Although the original construction was partially demolished after the two wars, Son La Prison has still conserved major features of it, especially jail system and torturing facilities inside. Impression of visitors to outer sceneries might be nothing special, but most guests crossing the entrance and enter the prison will definitely be surprised with inside space because they cannot understand how French colonial can lock prisoners in the terrible place like this.
War veteran Tran Huu Manh from Hung Yen Province said he visited the prison every spring with his comrades.
“Such a historical site is so valuable in the present time,” he said. “It helps educate the young generation on our heroic past fighting against the most powerful invaders.”
Prison in downtown Hanoi
|“Hanoi Hilton” by night. The Hoa Lo Prison in downtown Hanoi offers frequent exhibitions as well. Photo svhtt.hanoi.gov.vn
Few foreign tourists miss a visit to Hoa Lo Prison in the bustling streets of Hanoi.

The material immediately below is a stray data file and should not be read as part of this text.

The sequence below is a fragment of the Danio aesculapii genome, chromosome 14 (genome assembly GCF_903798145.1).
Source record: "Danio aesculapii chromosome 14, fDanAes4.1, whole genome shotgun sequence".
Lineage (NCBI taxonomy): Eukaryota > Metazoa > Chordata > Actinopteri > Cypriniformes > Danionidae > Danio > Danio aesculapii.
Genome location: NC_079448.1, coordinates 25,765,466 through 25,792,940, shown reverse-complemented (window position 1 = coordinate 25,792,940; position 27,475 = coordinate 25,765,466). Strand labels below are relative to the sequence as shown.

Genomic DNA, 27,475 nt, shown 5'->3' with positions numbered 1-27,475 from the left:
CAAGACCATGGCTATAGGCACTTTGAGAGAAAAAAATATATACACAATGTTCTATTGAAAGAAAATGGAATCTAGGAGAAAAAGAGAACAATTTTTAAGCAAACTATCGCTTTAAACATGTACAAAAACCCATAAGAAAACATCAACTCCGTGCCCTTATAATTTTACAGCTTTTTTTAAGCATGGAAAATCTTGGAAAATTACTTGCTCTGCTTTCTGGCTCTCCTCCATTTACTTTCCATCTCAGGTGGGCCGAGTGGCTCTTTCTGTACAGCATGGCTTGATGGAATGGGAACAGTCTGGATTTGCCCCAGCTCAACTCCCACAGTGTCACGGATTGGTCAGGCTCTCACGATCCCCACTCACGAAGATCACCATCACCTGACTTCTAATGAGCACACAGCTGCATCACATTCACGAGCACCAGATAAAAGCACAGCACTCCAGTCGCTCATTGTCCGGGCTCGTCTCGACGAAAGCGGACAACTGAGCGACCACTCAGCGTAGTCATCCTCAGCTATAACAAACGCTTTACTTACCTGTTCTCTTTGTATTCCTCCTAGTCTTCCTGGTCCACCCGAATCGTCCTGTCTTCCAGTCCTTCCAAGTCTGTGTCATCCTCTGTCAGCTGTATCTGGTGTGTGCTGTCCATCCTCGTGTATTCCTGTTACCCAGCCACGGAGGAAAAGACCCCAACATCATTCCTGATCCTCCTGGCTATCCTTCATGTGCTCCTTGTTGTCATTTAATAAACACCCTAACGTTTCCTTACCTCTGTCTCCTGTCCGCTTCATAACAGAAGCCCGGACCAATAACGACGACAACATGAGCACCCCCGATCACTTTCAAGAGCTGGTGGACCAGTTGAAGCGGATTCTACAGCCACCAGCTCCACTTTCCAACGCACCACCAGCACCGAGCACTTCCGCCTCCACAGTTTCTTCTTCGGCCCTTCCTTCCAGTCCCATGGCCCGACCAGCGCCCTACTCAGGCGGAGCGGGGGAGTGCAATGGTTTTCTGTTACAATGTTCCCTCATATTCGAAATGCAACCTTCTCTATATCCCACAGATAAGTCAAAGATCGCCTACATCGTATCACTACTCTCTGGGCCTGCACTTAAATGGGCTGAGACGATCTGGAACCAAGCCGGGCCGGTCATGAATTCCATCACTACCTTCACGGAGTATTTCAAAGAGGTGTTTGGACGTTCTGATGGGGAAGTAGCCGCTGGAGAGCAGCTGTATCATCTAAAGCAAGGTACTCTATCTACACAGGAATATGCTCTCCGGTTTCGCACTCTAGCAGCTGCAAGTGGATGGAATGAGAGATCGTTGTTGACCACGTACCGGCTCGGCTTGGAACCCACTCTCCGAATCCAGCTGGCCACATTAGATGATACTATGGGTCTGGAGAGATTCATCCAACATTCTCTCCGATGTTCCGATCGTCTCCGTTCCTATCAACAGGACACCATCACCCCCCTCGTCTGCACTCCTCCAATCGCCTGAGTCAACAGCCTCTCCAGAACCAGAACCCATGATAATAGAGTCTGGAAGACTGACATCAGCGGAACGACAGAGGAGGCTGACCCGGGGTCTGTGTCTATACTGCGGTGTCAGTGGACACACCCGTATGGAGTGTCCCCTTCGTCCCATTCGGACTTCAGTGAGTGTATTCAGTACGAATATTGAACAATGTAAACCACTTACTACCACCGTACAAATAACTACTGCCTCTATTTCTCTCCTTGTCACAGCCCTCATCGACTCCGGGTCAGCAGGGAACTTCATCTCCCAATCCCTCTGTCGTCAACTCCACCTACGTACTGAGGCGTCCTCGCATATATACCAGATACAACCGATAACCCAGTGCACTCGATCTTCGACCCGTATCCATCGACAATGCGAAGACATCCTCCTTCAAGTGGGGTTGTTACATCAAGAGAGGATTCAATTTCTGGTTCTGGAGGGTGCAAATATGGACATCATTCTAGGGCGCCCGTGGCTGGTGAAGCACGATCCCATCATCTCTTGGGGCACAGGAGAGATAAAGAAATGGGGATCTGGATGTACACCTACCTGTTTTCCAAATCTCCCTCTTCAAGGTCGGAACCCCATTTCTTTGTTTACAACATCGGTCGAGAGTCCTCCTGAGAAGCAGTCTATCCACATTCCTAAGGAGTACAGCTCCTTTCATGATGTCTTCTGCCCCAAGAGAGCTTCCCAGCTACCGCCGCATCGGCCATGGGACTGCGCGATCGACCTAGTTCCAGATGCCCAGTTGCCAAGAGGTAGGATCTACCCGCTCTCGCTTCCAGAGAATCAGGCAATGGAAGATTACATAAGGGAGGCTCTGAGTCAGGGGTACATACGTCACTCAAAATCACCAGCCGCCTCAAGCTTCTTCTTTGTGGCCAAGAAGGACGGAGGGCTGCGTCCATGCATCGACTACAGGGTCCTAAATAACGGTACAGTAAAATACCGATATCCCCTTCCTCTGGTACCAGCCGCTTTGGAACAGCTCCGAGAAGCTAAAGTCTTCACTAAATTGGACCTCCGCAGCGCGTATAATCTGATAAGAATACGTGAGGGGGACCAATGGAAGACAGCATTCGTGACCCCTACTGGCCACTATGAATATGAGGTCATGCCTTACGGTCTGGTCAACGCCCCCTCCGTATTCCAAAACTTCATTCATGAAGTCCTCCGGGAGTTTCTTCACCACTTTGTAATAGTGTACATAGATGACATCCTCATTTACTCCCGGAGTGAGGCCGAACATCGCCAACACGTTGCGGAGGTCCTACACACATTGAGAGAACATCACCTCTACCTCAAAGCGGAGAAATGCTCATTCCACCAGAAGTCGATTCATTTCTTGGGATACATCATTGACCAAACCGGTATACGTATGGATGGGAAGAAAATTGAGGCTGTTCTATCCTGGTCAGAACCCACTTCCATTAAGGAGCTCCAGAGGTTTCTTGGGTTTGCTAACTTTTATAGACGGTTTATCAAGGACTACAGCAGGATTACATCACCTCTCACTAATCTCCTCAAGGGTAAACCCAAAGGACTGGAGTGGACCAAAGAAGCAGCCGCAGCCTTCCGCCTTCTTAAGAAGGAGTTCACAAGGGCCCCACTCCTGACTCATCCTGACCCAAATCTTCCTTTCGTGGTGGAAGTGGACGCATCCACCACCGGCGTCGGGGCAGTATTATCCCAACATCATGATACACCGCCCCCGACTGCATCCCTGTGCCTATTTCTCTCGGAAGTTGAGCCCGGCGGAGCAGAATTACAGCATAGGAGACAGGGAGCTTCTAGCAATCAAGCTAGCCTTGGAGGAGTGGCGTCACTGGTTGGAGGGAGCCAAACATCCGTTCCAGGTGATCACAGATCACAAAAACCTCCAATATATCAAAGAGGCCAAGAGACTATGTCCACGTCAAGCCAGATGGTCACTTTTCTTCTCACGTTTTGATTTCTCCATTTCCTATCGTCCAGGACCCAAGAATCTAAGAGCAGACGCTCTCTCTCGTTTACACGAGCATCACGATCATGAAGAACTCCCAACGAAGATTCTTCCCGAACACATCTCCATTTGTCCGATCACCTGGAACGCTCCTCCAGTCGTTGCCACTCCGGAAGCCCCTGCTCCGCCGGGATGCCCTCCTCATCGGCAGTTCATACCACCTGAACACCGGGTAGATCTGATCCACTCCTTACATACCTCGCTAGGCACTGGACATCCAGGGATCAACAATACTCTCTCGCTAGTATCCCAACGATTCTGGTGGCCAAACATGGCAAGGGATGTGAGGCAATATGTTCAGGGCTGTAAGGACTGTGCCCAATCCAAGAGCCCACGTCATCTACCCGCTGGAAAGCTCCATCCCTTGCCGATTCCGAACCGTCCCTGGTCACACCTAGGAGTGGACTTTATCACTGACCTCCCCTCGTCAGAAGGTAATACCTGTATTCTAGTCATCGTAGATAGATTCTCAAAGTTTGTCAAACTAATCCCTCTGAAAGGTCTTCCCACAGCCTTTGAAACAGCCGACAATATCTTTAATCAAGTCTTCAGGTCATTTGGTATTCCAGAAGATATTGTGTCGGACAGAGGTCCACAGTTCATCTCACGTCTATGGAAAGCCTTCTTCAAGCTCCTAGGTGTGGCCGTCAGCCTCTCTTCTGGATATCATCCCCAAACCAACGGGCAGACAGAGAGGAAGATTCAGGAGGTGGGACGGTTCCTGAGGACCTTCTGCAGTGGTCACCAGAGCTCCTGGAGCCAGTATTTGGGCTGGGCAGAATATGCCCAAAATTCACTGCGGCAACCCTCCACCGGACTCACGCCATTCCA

It was built by the French at the end of the 19th century in 1896 in the original area of Phu Khanh ceramic village in Hanoi.
Many famed Vietnamese patriots were jailed here including Phan Boi Chau, Luong Van Can, Nguyen Quyen, Ho Tung Mau, and Nguyen Luong Bang, and five secretaries of the Communist Party including Nguyen Van Cư, Truong Chinh, Le Duan, Nguyen Van Linh and Do Muoi.
On October 10, 1954, after liberating the north from the French, the Vietnamese Government put the prison into temporary use to jail lawbreakers.
Between August 1964 and March 1973, the prison housed American pilots shot down while bombing North Vietnam, during which the prison was wittily named the “Hanoi Hilton” by the pilots. The pilots included Douglas Peter Peterson, who then became the first American ambassador to the Socialist Republic of Vietnam, and John McCain, an American senator who ran for president in 2008.
Part of the original prison was renovated in 1993 as a historical relic site of the city and now receives visitors every day.
The prison now regularly hosts exhibitions as well as special tours.